The following was written in A History of Louisiana, (vol. 2), p. 226, by Henry E. Chambers. Published by The American Historical Society, Inc., Chicago and New York, 1925.
William Douglas Humble, of Mangham, said to be the heaviest taxpayer in Richland Parish, has shown an ability amounting almost to genius for managing and operating plantations and farms and all their related activities. Mr. Humble is owner of the plantation named Goldmine, located between Big Creek and Bluff River, in Richland and Franklin parishes, chiefly in Richland Parish. This plantation contains 4,300 acres. Mr. Humble recently sold his brother, George W., about 1,100 acres from this tract of plantation land.
Mr. Humble was born on his father’s plantation at Liddieville in Franklin Parish,
January 15, 1874. He is a son of George and Virginia (Adams) Humble. His paternal
grandfather was Rev. Thomas Jacob Humble, while his mother was a daughter of Buck Adams. Rev. Thomas J. Humble was a well educated man, moved from Alabama to Louisiana, living at Columbia in Caldwell Parish and rendered a pioneer service as a Methodist minister over an extensive territory. George Humble, father of William D., served as a lieutenant in the Confederate Army, was also a sharpshooter and was a participant in some of the great campaigns in Virginia. He spent four years in the service of the Southern cause and after the war married and established his plantation at Liddieville. He was a stock-raiser as well as planter and left his family in good circumstances. He was college educated, and his life was comparatively brief.
He died at the age of forty-two and his wife at fifty-two. They had a family of nine
children, four sons and five daughters. The living children are: William D.,
George W.; Henrietta, wife of Charles King of Winnsboro; Samuel, a planter at
Mangham; and Maude, wife of Ben Duff of Laredo, Texas. Three of the daughters
and one of the sons are deceased; Mary, wife of James Woode; Fannie, who married
I. M. King, and Miss Virginia, and Thomas.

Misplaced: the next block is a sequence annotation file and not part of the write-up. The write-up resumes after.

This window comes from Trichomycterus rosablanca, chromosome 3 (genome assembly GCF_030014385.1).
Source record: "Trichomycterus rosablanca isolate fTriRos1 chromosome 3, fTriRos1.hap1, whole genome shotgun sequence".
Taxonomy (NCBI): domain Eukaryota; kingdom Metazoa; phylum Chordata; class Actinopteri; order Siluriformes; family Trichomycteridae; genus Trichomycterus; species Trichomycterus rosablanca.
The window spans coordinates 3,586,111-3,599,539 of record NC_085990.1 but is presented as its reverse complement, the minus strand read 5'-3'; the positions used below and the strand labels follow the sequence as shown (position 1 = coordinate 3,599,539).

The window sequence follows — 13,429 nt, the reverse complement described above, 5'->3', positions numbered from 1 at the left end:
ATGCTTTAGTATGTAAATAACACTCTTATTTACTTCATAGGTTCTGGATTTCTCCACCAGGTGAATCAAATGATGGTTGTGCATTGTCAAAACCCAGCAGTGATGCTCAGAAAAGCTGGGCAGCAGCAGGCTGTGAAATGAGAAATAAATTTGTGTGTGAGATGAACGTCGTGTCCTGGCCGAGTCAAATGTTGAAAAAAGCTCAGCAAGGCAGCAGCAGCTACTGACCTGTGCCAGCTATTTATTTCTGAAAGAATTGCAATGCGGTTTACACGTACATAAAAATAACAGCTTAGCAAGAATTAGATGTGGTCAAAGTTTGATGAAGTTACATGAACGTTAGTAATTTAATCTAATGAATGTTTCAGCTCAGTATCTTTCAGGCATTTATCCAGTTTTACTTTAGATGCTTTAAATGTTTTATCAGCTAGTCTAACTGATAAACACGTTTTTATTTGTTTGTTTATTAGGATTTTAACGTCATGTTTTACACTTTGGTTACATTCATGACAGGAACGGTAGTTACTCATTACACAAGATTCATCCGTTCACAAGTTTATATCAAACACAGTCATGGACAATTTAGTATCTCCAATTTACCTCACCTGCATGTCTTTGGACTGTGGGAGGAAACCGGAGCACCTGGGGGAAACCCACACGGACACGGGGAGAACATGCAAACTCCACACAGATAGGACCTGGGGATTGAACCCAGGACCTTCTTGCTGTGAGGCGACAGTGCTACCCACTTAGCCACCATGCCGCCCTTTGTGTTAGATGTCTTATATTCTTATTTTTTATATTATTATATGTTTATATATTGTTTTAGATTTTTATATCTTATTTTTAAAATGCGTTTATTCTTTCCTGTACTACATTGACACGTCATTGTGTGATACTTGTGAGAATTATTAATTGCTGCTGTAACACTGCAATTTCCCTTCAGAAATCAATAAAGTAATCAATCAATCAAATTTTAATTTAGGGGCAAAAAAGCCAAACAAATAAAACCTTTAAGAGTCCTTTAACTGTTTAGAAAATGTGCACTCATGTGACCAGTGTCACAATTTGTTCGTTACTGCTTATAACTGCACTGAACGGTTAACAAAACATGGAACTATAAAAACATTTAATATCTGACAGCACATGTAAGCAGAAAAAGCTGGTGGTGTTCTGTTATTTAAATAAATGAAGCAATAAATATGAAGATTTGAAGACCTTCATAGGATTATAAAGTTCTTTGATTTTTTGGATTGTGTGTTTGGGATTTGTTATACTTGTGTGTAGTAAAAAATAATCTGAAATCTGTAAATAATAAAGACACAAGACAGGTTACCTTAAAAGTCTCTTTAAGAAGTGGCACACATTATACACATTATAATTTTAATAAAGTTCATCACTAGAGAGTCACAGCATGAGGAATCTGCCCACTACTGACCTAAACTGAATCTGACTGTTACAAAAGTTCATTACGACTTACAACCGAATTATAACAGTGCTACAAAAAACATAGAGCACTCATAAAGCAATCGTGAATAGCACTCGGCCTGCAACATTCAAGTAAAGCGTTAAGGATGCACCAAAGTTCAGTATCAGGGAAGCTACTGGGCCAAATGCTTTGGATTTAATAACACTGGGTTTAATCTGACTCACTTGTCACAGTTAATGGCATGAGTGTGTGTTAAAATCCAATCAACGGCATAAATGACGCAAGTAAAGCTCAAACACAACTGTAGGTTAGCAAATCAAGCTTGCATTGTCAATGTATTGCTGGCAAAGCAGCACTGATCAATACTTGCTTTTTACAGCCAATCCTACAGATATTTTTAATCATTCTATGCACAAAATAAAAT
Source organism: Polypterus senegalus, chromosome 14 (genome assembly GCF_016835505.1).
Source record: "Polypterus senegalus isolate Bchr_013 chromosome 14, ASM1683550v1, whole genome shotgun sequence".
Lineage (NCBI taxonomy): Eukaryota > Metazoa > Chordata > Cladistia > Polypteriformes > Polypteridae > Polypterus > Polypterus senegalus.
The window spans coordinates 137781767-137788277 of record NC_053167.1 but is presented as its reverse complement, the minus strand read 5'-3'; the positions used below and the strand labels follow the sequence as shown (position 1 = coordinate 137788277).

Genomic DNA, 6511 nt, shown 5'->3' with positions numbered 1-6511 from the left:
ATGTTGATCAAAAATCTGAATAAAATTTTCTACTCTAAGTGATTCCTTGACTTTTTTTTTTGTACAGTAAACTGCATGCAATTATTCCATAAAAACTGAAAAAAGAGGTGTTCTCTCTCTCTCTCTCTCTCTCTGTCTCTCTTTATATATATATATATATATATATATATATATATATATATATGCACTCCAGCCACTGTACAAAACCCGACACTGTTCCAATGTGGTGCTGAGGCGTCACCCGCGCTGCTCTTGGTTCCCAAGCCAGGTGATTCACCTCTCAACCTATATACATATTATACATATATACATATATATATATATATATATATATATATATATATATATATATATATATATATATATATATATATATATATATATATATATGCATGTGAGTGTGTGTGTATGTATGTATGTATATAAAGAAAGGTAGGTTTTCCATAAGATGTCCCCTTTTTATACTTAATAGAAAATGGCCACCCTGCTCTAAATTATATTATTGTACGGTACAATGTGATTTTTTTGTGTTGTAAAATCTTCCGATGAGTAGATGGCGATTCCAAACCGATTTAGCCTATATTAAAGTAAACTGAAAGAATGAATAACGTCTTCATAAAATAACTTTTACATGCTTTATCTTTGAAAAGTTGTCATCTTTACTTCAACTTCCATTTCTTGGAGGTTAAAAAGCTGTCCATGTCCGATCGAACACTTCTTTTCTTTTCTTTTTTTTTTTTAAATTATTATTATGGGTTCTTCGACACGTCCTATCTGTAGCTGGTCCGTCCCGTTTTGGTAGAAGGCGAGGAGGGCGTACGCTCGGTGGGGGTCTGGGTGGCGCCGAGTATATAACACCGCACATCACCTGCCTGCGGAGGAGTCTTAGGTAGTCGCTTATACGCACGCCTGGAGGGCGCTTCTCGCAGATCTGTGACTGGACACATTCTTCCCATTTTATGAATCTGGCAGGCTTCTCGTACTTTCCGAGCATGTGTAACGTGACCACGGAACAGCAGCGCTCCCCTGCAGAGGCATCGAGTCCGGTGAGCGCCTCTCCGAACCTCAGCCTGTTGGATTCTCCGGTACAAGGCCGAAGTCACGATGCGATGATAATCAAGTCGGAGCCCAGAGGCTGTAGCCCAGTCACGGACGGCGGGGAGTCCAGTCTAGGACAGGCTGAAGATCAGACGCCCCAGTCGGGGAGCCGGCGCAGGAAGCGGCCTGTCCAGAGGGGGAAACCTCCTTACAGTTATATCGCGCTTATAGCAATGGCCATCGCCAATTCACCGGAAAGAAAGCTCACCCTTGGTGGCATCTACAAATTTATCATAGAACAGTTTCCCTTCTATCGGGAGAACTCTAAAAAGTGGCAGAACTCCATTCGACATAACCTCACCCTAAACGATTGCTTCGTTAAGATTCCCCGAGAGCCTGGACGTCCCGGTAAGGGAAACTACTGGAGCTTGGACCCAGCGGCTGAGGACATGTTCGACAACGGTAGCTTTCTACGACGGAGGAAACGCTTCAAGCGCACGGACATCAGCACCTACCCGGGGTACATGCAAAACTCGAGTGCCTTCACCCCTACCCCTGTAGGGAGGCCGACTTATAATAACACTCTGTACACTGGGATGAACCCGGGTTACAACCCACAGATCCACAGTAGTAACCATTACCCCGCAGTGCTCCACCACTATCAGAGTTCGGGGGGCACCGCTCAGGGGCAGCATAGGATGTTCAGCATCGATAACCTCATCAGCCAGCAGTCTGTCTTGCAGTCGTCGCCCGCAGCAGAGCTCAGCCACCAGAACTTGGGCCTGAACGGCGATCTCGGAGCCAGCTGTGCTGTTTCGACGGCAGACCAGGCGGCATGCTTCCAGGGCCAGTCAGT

William Douglas Humble was reared in the home of his grandfather, Buck Adams.
He attended school regularly to the age of twenty, being educated at Eldorado in
Mount Lebanon College and a college at Clinton, Mississippi. He finished a course
in commercial law and bookkeeping. At the age of eighteen he had taken charge of
the Gold Mine Plantation and has made all the improvements on this magnificent farm property. For a few years he was associated with J. R. Hewitt. For the proper
management of the plantation he conducted a store and also a saw mill to supply
the building needs of the place and also operated a Cotton gin. In addition to
his planting interests in Louisiana, Mr. Humble owns 1,068 acres in the irrigated
section of Southwestern Texas. This land is used for the production of onions and
other truck not only in carloads but trainloads. He has fifteen pumping plants to
irrigate the land.
Mr. Humble has frequently been urged to accept office but has steadily refused.
He has voted for road and school taxes though himself one of the heaviest taxpayers.
He is a member of the Parish Road Commission, giving his services without pay.
Mr. Humble married on his birthday, January 15, 1896, Miss Kate A. Boughton,
daughter of Sherman Boughton of Richland Parish. Mr. and Mrs. Humble have a beautiful home just west of Mangham and their hospitality is noted far and wide. Mr. Humble is affiliated with the Knights of Pythias at Rayville, the Benevolent and Protective Order of Elks at Monroe and he is one of the directors of the Mangham State Bank. His recreation is chiefly hunting and handling good horses.
A History of Louisiana, (vol. 2), p. 226, by Henry E. Chambers. Published by
The American Historical Society, Inc., Chicago and New York, 1925.
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